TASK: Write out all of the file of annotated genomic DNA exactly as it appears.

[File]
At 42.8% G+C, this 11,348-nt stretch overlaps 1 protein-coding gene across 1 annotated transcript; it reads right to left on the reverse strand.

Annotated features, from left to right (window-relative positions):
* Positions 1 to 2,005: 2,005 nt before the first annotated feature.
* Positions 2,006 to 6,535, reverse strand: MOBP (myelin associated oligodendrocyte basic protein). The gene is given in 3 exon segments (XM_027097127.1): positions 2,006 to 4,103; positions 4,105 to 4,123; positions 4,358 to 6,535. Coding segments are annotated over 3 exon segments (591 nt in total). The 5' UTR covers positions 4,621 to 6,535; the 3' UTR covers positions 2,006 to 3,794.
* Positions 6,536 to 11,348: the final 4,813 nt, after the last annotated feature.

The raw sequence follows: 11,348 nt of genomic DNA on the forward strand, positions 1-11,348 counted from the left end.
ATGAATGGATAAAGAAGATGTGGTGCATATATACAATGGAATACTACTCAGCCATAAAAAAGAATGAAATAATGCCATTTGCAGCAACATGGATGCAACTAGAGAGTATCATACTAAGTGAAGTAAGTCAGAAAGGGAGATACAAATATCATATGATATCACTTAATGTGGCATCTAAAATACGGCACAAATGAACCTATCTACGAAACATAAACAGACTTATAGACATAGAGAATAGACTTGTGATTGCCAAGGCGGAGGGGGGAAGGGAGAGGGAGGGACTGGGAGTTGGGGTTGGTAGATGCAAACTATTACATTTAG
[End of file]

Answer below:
At 42.8% G+C, this 11,348-nt stretch overlaps 1 protein-coding gene across 1 annotated transcript; it reads right to left on the reverse strand.

Annotated features, from left to right (window-relative positions):
* Positions 1 to 2,005: 2,005 nt before the first annotated feature.
* Positions 2,006 to 6,535, reverse strand: MOBP (myelin associated oligodendrocyte basic protein). The gene is given in 3 exon segments (XM_027097127.1): positions 2,006 to 4,103; positions 4,105 to 4,123; positions 4,358 to 6,535. Coding segments are annotated over 3 exon segments (591 nt in total). The 5' UTR covers positions 4,621 to 6,535; the 3' UTR covers positions 2,006 to 3,794.
* Positions 6,536 to 11,348: the final 4,813 nt, after the last annotated feature.

The raw sequence follows: 11,348 nt of genomic DNA on the forward strand, positions 1-11,348 counted from the left end.
ATGAATGGATAAAGAAGATGTGGTGCATATATACAATGGAATACTACTCAGCCATAAAAAAGAATGAAATAATGCCATTTGCAGCAACATGGATGCAACTAGAGAGTATCATACTAAGTGAAGTAAGTCAGAAAGGGAGATACAAATATCATATGATATCACTTAATGTGGCATCTAAAATACGGCACAAATGAACCTATCTACGAAACATAAACAGACTTATAGACATAGAGAATAGACTTGTGATTGCCAAGGCGGAGGGGGGAAGGGAGAGGGAGGGACTGGGAGTTGGGGTTGGTAGATGCAAACTATTACATTTAG